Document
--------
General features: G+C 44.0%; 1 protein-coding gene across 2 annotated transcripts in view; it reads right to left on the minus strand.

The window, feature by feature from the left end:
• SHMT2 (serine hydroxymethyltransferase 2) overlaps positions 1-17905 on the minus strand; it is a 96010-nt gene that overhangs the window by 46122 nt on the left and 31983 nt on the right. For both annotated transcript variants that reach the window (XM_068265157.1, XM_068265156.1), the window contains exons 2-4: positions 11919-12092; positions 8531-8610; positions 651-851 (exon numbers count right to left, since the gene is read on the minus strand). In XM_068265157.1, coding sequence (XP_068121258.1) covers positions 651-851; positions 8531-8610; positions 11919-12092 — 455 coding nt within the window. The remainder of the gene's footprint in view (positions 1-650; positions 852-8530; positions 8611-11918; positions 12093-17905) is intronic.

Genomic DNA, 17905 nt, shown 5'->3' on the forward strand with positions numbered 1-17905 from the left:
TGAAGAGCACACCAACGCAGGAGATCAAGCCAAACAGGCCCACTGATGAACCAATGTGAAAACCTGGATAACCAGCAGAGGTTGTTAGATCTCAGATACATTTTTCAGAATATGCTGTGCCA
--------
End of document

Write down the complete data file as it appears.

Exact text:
General features: G+C 44.0%; 1 protein-coding gene across 2 annotated transcripts in view; it reads right to left on the minus strand.

The window, feature by feature from the left end:
• SHMT2 (serine hydroxymethyltransferase 2) overlaps positions 1-17905 on the minus strand; it is a 96010-nt gene that overhangs the window by 46122 nt on the left and 31983 nt on the right. For both annotated transcript variants that reach the window (XM_068265157.1, XM_068265156.1), the window contains exons 2-4: positions 11919-12092; positions 8531-8610; positions 651-851 (exon numbers count right to left, since the gene is read on the minus strand). In XM_068265157.1, coding sequence (XP_068121258.1) covers positions 651-851; positions 8531-8610; positions 11919-12092 — 455 coding nt within the window. The remainder of the gene's footprint in view (positions 1-650; positions 852-8530; positions 8611-11918; positions 12093-17905) is intronic.

Genomic DNA, 17905 nt, shown 5'->3' on the forward strand with positions numbered 1-17905 from the left:
TGAAGAGCACACCAACGCAGGAGATCAAGCCAAACAGGCCCACTGATGAACCAATGTGAAAACCTGGATAACCAGCAGAGGTTGTTAGATCTCAGATACATTTTTCAGAATATGCTGTGCCA